The shorter leg: Do you have a leg length difference?

Author: By Doug James, intraining Physiotherapist, Podiatr  

There are many causes of injury with overtraining being the most significant. In many cases there is an underlying biomechanical factor that contributes to the risk of an injury. These factors can lower the threshold of training that can be done before injury strikes.

One of these factors is a difference between the length of one leg and the other. When a runner comes in to see us at the clinic with an injury our goal is to identify the mechanism of action that could have led to that injury. It is not enough to diagnose the injury and the tissue affected. In order to choose the correct intervention, we must know the potential causes of the injury as well. While symptomatic treatment of the symptoms is important, if we do not change the risk factors then the injury will just continue to reoccur. A difference in leg length can be structural with an actual difference in the length of the long bones or it can be functional where asymmetry in the function of one side of the body affects the leg length.

Structural differences may just be developmental where one leg stopped growing sooner than the other. They can also be caused by trauma such as a fractured leg or osteoarthritis in a joint.

Functional differences are often caused by poor core stability on one side. They can also be caused by asymmetry in pronation between the feet, scoliosis or just a difference in foot strike and function.

It is critical to identify whether the leg length difference is structural or functional because a structural difference requires a lift in the short side while a functional difference requires treatment of the functional cause. If you put a lift in a leg with a functional leg length difference you will make it much harder to correct the functional cause which can lead to more significant problems down the track

The signs and symptoms we look for in the clinic is asymmetry either in gait or in our functional assessment. In stance there may be one shoulder and hip dropped to one side. During a heel raise

one heel will be higher off the ground than the other. While running there are many compensations to look out for:

  • One leg may be more out toed
  • One foot may pronate more; one foot heel strikes while the other forefoot strikes
  • Limping or greater stride length on one side
  • Early heel lift on one side

They may also be signs of a different wear pattern on one shoe compared to the other. Most significantly is whether there are more injuries on one side of the body. A measurement of the leg length difference can be done in the clinic, but it has a high margin of error. However, a small leg length difference can be found in a majority of runners. It normally only becomes significant when it is above or around 10mm. Less than this amount of difference can usually be compensated for by the runner. It is when the injury pattern suggests a leg length difference as a cause of the problems that we then need to address it. A CT scanogram can be done to more accurately identify the exact leg length difference and can differentiate between the structural and functional components.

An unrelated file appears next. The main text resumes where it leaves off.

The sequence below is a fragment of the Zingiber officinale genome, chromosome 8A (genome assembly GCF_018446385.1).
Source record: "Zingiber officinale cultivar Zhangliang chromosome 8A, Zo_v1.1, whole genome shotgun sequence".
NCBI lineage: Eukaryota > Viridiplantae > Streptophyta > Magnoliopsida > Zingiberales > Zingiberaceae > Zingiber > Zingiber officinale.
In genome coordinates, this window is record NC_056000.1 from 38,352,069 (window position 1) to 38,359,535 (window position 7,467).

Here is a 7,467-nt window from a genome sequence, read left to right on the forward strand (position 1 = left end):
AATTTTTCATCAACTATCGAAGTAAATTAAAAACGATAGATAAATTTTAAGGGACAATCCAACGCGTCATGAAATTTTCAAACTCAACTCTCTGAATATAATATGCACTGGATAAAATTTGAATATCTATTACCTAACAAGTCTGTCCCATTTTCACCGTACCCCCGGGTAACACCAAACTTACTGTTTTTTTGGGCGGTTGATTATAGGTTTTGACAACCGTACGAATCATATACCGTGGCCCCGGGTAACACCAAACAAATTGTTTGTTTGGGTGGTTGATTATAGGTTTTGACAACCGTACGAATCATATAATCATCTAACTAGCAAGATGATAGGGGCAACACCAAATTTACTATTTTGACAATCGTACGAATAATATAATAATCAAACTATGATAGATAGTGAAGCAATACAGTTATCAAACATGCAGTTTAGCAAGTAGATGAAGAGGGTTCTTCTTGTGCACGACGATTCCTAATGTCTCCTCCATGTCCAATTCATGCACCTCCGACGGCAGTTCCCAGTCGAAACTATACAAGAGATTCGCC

Treatment of a structural leg length difference consists of putting a firm wedge in the short side. We do not put it on an orthotic but have it so it can be moved in and out of the shoe independently. Soft lifts are ineffective as they compress down on weight bearing and the correction is negated. Heel lifts are OK for standing and walking, but runners must have a full length lift so that the correction is also working during propulsion. In really significant cases we put an extra layer of EVA into the midsole of the shoe. Full correction of the difference will cause problems due to the fact that the runner has usually been compensating for the difference for many years. A 50% correction is usually the starting point and then it can be increased over time.

If you have been having ongoing injuries on one side of the body, run with an asymmetrical gait or suspect you may have a leg length difference then you should book in to be assessed by one of our running podiatrists.


Leave a comment

Comments have to be approved before showing up